Complications of Grief

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Complications of Grief

Topic Overview

Complications that can develop from grieving include depression, anxiety, suicidal thoughts, and physical illness. If you or someone you know experiences any of the following problems, contact a doctor or mental health professional for counseling, medicine, or both.

Depression

Depression is the most common condition that can develop when a person is grieving. Depression is common in adults who experience a divorce or death of a spouse.

High levels of anxiety

Anxiety also is common during the grieving process. But anxiety can last longer than expected. And it can also become intense and include extreme guilt. Anxiety can:

  • Make you feel like you are losing control of your emotions. Overwhelming fear is also common.
  • Trigger episodes of physical symptoms (anxiety attacks) that you might mistake for a heart attack. During an anxiety attack, you are likely to have a feeling of intense fear or terror, difficulty breathing, chest pain or tightness, heartbeat changes, dizziness, sweating, and shaking.

Suicidal thoughts

Sometimes when grieving, people have thoughts of ending their own lives. If you have been depressed or have had thoughts of suicide in the past, you may be vulnerable to having suicidal thoughts while grieving.

Call 911 or other emergency services immediately if you or someone you know is considering suicide.

Any thoughts of suicide must be taken seriously. The threat of carrying out the plan is very real if a person is thinking about suicide and:

  • Has the means (such as weapons or medicines) available to harm himself or herself or do harm to another person.
  • Has set a time and place to end his or her own life.
  • Thinks that there is no other way to end his or her pain.

Physical illness

Grieving stresses the body, weakens the immune system, and in general makes us more prone to illness, aches, and pains. People who have chronic medical conditions may have a recurrence or their symptoms may get worse when they are grieving. Adults who lose a loved one sometimes develop new health problems. Children can also have stress-induced physical problems while grieving, despite their youth and apparent resilience.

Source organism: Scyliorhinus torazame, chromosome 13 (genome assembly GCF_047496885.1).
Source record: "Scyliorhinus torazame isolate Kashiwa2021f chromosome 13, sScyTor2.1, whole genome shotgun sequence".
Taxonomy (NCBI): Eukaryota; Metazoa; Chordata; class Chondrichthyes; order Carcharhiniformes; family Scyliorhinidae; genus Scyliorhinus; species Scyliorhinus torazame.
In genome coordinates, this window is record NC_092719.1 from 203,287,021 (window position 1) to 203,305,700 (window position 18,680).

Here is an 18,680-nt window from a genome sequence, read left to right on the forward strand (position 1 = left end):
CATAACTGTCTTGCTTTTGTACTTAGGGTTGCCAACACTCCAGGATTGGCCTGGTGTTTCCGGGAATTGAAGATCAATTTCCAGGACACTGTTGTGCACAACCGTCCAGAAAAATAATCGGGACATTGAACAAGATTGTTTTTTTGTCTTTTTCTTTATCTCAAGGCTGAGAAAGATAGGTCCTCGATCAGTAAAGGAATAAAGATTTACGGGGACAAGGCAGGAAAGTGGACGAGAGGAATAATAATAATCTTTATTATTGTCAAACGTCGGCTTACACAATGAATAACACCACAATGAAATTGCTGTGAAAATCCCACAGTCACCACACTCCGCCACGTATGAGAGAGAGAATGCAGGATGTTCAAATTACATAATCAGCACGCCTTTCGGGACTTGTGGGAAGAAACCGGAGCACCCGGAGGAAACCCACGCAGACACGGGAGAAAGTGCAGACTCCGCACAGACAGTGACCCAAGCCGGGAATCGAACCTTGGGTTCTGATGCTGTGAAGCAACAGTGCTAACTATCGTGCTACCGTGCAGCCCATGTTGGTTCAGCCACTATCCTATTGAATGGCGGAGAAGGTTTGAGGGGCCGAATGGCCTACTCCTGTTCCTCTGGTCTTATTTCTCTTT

Post-traumatic stress disorder

People who experience a traumatic loss are at risk for post-traumatic stress disorder (PTSD). PTSD is an intense emotional and psychological response to a very disturbing or traumatic event, such as a rape, assault, natural disaster, accident, war, torture, or death. You can develop PTSD symptoms immediately following such an event. Or PTSD may develop months or even years later.

Symptoms of post-traumatic stress disorder may include:

  • Persistent and painful re-experiencing of the event through dreams (nightmares) or while awake (flashbacks).
  • Emotional numbness, or inability to feel or express emotions toward family, friends, and loved ones.
  • Avoiding any reminders of the event.
  • Being easily angered or aroused, "on edge," or easily startled (hyperarousal).

Counseling and medicines (such as antidepressants and antianxiety medicines) can be helpful for people who have post-traumatic stress disorder.

Complicated grief

Complicated grief is a syndrome of acute grief and anxiety lasting 6 or more months after the death of a loved one.1 Complicated grief may also be called separation trauma, traumatic grief, or prolonged-acute grief.

Symptoms of complicated grief include:

  • A preoccupation with the loved one.
  • Excessive loneliness.
  • Longing and yearning for the loved one.
  • Difficulty doing everyday things without the loved one.

Complicated grief is different from post-traumatic stress disorder (PTSD). With PTSD, a person is anxious and fearful that the traumatic event that caused the loss will occur again. In complicated grief, anxiety results because the person is searching and yearning for his or her loved one.

If you or someone you know has symptoms of complicated grief, seek help from a professional counselor specializing in grief counseling.

References

Citations

  1. Zisook S, et al. (2009). Death, dying, and bereavement. In BJ Sadock, VA Sadock, eds., Kaplan and Sadock's Comprehensive Textbook of Psychiatry, 9th ed., vol. 2, pp. 2378-2407. Philadelphia: Lippincott Williams and Wilkins.

Credits

ByHealthwise Staff
Primary Medical ReviewerAnne C. Poinier, MD - Internal Medicine
Specialist Medical ReviewerSidney Zisook, MD - Psychiatry
Last RevisedOctober 17, 2011

Last Revised: October 17, 2011




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